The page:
1. Someone Else Silver badge
      IT Angle

      Re: People won't know who to hate in this one...

      That could be an inclusive OR...

      1. Vladimir Plouzhnikov

        Re: People won't know who to hate in this one...

        I don't have anything against real musicians (not the mass-manufactured clones from x-factor etc). Not at all.

        All the music I have in my collection has been paid for, often more than once (remasters, reremasters, special editions, what have you). I go to concerts when I can (dragging my family with me more often than not) and I even bought band-branded beer a few times (BBT)...

  4. Anonymous Coward
    Anonymous Coward

    Never quite understood the whinging from the music industry, you'd think music had been wiped out or something?

    http://news.jazzjournalists.org/wp-content/uploads/2011/02/chart-of-the-day-music-industry-1973-2009-feb-2011.jpg

    At the moment we're back down to 1989 levels. Which considering there's now games consoles and computers with their £40 a go games is pretty good going. There's only a finite amount of money to spend.

  5. Anonymous Coward
    Anonymous Coward

    So...

    ...the blank media levy rears it's ugly head again.

    Still kids, remember, home taping is killing music!

    1. Chad H.

      Re: So...

      Everyone knows that the music industy died with the event of Music Radio, because, as the music industry informed us at the time, nobody would pay for music when they can stay home and listen to it for free.

      Anyone who thus claims to be a professional musician or represent some "music industry" therefore must by definition be a fraudster as no such industry can logically still be in existience.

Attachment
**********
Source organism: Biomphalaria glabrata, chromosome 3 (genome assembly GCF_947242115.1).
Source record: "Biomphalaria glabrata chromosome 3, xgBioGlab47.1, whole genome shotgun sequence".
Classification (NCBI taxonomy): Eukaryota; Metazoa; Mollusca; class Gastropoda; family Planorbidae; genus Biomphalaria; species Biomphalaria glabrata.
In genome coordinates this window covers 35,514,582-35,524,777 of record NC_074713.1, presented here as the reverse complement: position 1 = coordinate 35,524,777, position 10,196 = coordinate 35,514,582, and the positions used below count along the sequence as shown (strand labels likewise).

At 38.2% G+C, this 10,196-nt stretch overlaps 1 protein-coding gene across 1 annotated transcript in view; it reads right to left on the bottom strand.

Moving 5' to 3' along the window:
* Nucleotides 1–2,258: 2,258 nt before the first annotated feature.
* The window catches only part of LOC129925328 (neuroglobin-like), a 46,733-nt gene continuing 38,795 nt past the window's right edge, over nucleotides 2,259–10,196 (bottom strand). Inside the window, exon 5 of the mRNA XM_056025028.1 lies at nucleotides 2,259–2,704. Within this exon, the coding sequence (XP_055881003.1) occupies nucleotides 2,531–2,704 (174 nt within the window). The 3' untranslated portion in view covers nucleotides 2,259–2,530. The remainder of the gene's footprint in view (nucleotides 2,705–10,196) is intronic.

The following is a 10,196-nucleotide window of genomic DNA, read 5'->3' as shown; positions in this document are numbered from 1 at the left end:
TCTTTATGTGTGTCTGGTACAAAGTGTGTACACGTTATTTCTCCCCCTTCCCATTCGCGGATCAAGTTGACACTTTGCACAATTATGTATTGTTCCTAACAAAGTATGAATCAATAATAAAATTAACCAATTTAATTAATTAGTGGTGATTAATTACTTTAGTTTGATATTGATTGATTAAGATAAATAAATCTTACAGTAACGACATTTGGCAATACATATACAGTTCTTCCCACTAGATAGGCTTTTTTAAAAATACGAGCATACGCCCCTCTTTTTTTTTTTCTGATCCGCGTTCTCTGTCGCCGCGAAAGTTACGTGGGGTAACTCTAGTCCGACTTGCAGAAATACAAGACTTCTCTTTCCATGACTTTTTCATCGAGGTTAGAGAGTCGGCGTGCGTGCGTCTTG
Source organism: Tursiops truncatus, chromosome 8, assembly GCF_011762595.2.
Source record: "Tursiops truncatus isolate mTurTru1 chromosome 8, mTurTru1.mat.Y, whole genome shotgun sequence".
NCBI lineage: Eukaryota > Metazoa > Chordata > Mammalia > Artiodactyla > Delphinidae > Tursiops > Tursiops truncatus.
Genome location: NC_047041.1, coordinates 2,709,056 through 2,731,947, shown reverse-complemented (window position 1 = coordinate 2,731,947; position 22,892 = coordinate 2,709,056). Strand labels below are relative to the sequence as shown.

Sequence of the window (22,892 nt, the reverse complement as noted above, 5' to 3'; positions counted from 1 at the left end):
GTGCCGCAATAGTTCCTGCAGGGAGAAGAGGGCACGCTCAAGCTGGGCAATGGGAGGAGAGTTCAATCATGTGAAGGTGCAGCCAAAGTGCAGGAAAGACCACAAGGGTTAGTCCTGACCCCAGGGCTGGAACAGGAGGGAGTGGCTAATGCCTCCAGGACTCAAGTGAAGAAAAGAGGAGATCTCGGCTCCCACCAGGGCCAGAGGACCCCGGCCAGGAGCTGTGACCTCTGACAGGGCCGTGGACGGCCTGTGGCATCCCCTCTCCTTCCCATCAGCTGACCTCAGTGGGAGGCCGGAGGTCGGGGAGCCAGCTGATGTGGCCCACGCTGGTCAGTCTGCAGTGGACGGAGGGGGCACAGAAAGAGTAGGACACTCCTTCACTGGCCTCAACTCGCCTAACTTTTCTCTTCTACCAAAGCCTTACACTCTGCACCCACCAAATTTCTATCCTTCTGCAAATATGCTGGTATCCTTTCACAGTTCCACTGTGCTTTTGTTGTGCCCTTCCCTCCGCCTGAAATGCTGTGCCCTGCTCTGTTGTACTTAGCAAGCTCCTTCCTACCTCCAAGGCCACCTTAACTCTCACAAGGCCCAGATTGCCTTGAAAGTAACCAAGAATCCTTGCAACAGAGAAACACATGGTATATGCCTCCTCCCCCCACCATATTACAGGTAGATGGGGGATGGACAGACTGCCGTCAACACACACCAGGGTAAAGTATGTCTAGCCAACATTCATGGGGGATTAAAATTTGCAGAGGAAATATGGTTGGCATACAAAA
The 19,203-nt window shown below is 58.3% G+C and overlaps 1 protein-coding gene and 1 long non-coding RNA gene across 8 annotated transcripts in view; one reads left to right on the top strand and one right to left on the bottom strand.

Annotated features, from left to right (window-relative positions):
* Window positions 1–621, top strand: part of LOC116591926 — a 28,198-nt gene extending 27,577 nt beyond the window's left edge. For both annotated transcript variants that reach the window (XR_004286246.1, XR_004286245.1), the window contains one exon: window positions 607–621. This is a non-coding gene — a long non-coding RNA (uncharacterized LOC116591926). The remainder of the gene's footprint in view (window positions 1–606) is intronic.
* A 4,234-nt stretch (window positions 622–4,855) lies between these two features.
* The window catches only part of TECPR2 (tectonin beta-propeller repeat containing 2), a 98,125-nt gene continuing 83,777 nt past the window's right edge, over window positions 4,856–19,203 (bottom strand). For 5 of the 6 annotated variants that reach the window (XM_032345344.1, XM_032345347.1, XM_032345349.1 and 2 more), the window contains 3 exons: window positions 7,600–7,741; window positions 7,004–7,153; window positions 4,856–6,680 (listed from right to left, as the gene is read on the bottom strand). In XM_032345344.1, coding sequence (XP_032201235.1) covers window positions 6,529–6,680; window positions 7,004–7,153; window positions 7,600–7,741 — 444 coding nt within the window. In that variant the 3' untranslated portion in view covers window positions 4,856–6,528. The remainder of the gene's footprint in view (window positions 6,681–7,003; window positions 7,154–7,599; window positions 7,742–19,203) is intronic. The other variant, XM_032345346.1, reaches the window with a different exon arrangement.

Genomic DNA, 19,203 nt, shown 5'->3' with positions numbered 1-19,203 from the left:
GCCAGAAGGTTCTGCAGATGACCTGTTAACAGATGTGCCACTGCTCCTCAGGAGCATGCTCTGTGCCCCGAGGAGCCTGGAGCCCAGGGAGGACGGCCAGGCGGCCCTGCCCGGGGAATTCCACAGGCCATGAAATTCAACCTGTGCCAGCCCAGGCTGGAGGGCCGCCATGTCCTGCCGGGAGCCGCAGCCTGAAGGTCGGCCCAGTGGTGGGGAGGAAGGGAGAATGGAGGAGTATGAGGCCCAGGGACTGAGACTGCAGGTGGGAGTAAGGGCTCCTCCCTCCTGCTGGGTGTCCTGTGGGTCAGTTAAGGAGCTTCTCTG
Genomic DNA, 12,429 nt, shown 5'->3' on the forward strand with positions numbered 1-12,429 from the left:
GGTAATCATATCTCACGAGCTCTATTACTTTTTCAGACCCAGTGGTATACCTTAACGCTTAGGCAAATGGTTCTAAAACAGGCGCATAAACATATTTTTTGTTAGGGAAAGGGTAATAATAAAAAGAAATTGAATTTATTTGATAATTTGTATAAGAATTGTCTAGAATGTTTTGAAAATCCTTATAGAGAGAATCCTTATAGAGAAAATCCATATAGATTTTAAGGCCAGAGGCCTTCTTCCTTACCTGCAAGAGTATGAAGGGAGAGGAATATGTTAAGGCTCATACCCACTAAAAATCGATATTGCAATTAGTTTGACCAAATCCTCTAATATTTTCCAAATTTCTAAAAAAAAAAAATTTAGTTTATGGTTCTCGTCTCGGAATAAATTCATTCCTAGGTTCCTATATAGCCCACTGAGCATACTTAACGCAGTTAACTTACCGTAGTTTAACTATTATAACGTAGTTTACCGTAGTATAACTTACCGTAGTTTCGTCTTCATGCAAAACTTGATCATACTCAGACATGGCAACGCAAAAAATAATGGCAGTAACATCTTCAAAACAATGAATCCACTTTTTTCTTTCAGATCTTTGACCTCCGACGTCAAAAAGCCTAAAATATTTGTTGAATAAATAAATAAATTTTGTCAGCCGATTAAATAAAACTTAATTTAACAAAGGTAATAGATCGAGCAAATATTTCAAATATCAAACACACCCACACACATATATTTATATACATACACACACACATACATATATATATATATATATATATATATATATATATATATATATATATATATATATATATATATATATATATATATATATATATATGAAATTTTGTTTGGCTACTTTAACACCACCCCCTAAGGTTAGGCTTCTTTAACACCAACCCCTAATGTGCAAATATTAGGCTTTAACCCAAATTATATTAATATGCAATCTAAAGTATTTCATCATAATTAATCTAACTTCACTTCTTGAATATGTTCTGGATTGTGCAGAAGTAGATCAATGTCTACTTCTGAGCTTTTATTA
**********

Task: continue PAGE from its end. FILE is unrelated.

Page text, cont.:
6. SuperTim

    Compensation?

    For what exactly? I bought the CD, I am copying it for my own use, so still a single licencee involved. The fact it is now in two physical locations is not relevant. I bought the right to listen to it (or at least, that's how it should work).

    This won't solve the issue for piracy, as that would still be illegal if I chose to make my "copy" available to others.

    Also, doesn't blank media have a so-called subsidy for the assumed copying that goes on? It used to if I recall.

    1. Andrew Orlowski (Written by Reg staff)

      Re: Compensation?

      "The fact it is now in two physical locations is not relevant. I bought the right to listen to it (or at least, that's how it should work)."

      It's relevant in so far as you are not actually allowed to make a copy of something without a license to do so. The EU's 2001 directive sets out exceptions where this might be permitted. Personal use (of lawfully acquired etc etc) is one of themonly permitted where compensation is also introduced. It doesn't say what this compensation should be.